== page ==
I have become so inured to faux-heritage brands that I was sure there would at least be a brasserie where I could get a good lunch and go for a tour of the brewery, but the grounds of the Abbaye Notre-Dame de Saint-Rémy were silent, save for the swoosh of the monks’ habits, shuffling round the gardens, and the occasional chiming of bells. A few dozen cases of Rochefort were stacked neatly behind a gate in a yard by the entrance. Otherwise, there was no sign that this was one of the most revered breweries in the world.
Rochefort, the nearby town after which the beer is named, is situated in the centre of Wallonie, the French-speaking part of Belgium. A bustling old tourist town that has seen better days, it is full of cafés and shops that sell its eponymous beers. To its south lie the Ardennes, a range of forested hills that spread over the border into France and Germany. My plan was to ride to Orval, in the far south of the country, before heading west to Chimay and returning back to Rochefort. The roughly 300-km loop I’d sketched out would thus take me to each of the Trappist beer-brewing abbeys in the Ardennes. Over the course of a weekend, it would be just hard enough to build up my appetite for the boozy lunches and dinners that were already wafting through my imagination.
Perhaps, I’d ridden past Our Lady of Banneux in the forest’s north too many times and filled my bidons with ‘holy’ water from the fountains, amidst all the tourists, who shuffled in and out of shabby shops filled with Catholic kitsch, and stale incense and fumes from the frites stand. In any case, I was a little doubtful about the monks’ religious devotion, reckoning that they were as likely as anyone to have been corrupted by such earthly delights as drink and money. Their beers were after all worthy of veneration.
Dark or amber gold, rich or dry and bitter, always strong and headily fragrant—the beers brewed by Belgium’s Cistercian monks were, to my amateur palette, the best out there. The stories about their provenance—well, they added to the charm. Even I liked to pretend to believe in them.
So, I was surprised when the Abbaye Notre-Dame de Saint-Rémy turned out to be an abbey.
Without time for lunch then, I set off into the forest.
Over the next 80 kilometres, I saw one open café. The southern Ardennes are far vaster and more remote than I’d expected. Perfectly paved roads cut through the pines. Every so often, I came across a small cemetery containing a couple of hundred white crosses. French, German, British, American—they made my self-inflicted struggles on the hills seem so petty. I was starving. And there was nowhere to get food. In the boarded-up villages I did pass, nothing was open.
Otherwise, there was bush.
Finally, I arrived in the thick woods surrounding the Abbaye d’Orval, feeling very hungry, humbled, and foolish. As I descended through the trees, the sight of the abbey took my breath away. Whereas the abbey in Rochefort was rebuilt at the end of the 19th century after the 13th-century original was destroyed during the French Revolution, the Abbaye d’Orval dates back to the 12th century and, though it too was destroyed, retains its original ruins.The late-afternoon sun turned the overgrown walls orangey gold.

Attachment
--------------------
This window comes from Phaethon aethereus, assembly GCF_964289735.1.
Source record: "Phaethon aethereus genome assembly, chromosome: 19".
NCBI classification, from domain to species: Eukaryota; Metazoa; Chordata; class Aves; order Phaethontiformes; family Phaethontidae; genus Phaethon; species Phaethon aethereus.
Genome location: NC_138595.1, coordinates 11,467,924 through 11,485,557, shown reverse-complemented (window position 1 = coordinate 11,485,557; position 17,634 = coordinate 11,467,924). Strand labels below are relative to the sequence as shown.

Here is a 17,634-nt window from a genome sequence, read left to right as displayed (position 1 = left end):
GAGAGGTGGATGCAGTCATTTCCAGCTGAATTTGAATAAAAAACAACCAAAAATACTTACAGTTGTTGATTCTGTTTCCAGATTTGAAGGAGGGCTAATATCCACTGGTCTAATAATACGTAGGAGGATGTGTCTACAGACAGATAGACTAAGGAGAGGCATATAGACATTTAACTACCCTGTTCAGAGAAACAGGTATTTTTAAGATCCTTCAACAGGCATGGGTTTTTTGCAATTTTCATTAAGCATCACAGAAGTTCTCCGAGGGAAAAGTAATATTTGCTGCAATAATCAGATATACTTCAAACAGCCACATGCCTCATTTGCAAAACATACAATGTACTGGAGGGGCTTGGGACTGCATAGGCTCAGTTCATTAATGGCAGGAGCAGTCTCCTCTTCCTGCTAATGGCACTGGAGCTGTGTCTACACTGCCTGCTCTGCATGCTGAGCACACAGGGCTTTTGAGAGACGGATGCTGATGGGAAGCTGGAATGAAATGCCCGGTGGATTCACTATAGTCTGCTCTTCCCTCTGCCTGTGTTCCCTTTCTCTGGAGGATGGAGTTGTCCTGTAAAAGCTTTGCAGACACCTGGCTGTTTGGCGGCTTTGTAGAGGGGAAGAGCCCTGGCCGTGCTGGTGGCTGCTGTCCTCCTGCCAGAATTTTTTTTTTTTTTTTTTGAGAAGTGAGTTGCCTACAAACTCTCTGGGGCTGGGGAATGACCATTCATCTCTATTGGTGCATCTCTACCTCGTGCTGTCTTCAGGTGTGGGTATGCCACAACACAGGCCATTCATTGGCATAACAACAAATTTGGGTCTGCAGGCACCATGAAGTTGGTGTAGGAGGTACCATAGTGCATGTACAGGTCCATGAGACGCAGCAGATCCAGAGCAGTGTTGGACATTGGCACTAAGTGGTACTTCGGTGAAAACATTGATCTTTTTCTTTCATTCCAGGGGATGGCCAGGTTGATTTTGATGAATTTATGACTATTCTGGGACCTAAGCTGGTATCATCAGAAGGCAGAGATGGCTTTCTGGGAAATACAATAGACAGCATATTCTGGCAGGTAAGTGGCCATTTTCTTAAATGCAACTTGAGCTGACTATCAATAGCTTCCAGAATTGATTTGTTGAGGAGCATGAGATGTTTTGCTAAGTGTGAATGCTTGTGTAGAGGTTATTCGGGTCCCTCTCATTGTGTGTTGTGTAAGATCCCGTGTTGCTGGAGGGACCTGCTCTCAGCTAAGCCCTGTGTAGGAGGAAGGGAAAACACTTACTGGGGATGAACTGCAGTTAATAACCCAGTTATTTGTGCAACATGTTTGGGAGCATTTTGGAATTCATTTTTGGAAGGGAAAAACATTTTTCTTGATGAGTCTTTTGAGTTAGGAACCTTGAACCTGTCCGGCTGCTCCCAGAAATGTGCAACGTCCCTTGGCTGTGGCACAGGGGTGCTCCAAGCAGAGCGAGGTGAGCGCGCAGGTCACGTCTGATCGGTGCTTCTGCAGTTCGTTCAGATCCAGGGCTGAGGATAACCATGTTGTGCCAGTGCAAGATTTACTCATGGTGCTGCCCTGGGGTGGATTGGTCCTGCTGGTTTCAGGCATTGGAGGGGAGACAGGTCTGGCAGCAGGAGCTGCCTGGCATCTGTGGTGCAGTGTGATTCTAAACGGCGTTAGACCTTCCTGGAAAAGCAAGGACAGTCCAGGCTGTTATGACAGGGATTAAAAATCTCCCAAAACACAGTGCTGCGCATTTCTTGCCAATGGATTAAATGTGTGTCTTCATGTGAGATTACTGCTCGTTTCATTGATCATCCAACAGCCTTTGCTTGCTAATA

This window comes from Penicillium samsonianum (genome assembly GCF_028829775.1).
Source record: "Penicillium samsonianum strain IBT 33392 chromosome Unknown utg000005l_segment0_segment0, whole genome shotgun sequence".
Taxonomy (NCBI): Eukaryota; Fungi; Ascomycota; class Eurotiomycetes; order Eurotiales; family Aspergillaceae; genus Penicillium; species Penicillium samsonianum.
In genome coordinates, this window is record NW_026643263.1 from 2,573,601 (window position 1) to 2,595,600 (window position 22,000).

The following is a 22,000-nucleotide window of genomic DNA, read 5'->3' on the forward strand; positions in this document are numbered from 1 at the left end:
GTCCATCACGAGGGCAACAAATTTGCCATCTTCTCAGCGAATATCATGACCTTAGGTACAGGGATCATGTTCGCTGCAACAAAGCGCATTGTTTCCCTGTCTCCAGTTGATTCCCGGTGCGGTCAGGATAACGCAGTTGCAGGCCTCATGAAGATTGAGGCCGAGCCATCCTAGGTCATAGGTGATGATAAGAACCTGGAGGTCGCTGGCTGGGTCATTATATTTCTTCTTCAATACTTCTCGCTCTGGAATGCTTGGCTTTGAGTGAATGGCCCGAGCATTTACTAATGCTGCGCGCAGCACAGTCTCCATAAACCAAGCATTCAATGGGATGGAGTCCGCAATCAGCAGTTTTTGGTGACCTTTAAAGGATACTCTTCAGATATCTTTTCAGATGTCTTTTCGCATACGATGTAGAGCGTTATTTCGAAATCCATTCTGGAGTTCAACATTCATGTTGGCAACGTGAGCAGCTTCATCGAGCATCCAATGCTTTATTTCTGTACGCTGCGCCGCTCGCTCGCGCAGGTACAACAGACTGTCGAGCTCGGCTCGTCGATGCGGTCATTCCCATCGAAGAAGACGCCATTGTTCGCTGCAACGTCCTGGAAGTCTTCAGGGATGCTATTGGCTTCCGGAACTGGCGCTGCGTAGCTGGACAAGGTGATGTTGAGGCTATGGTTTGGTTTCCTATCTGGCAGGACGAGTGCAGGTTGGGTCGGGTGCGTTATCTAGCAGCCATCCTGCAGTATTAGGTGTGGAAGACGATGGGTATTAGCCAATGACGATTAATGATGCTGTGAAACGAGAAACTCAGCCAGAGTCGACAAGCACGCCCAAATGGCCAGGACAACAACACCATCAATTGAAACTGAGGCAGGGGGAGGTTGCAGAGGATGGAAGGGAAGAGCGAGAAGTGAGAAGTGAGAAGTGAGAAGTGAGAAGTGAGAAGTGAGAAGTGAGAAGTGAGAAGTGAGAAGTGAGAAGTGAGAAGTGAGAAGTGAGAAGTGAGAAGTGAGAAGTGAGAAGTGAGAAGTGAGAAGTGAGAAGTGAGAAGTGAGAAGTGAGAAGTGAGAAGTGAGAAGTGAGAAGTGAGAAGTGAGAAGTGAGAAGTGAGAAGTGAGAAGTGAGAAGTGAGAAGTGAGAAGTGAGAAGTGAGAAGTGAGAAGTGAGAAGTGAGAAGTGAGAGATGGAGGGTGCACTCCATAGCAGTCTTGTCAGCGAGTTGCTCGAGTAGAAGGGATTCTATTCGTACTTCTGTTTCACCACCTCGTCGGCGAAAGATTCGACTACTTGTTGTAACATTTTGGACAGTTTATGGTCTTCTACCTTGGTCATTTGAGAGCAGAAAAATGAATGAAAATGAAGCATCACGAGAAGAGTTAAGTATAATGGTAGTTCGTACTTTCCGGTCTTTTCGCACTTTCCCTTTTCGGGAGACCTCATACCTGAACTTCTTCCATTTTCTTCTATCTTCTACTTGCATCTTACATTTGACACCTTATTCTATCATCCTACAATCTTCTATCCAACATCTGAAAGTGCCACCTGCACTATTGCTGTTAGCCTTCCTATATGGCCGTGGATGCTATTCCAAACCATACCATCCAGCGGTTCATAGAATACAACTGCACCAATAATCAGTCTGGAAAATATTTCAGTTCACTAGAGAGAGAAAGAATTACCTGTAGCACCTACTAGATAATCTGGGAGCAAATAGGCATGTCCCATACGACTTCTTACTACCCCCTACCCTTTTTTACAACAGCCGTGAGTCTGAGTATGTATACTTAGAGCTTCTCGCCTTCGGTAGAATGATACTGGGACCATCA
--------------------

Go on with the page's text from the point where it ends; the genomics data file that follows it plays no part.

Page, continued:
This time, I found a small café down the road. I leant my bike against the wall and collapsed into a chair. A beautiful girl brought me the menu. To hell with it, I thought, though I still had 40 kilometres to ride before nightfall. I ordered a sandwich and an Orval.
Crunchy brown bread, a bit of butter, and nutty, creamy cheese, washed down with cold, yeasty and bitter beer—it was better than Christmas dinner. In a couple of minutes, my spirits were restored. I got back on my bike half drunk.
The climb away from the abbey washed my bloodstream.
The last hour, I rode on a quiet, wooded lane along the French border. Save for the whirr of my chain and the odd ruffle of leaves, it was dead silent. The sun set. I heard a rustle in the bushes and saw two deer bound into the meadowy twilight.
Just before it really got dark, I hurtled down a long descent to the Semois and found the inn in Bohan where I’d arranged to stay for the night. Exhausted, I had another Orval at dinner and fell fast asleep.
I woke at daybreak, still feeling a bit sore, and had a quick breakfast. This time, I actually wanted to have time for a good lunch in Chimay.
That didn’t happen.
After slogging along the Semois, and then following the post-industrial Meuse through France and back into Belgium, I got turned around twice in the middle of bush, before making it to the abbey.
Besides a café a few kilometres up the road, there was no sign that beer was made within its tidy walls. Monks wandered slowly through yards, tending pristine flowerbeds and smiling at visitors, without saying a word.
So much for my decadent adventure.
I rode to the next town and had another cheese sandwich and a beer, before getting going.
It was hot and I was exhausted. Toiling up and down through the old mining towns in the Viroinval was like riding into a blast furnace.
I got to Rochefort. No one was around at the abbey, but one man adding a few crates to the stack with a fork lift.
The monks really do make only enough to keep the abbey running and donate some to charity. Theirs is a life of hard work and discipline. Curvata Resurgo is their motto—“Bent, I stand up again.”
It was reassuring to know that they do what they say they do.
Their beer tastes better that way.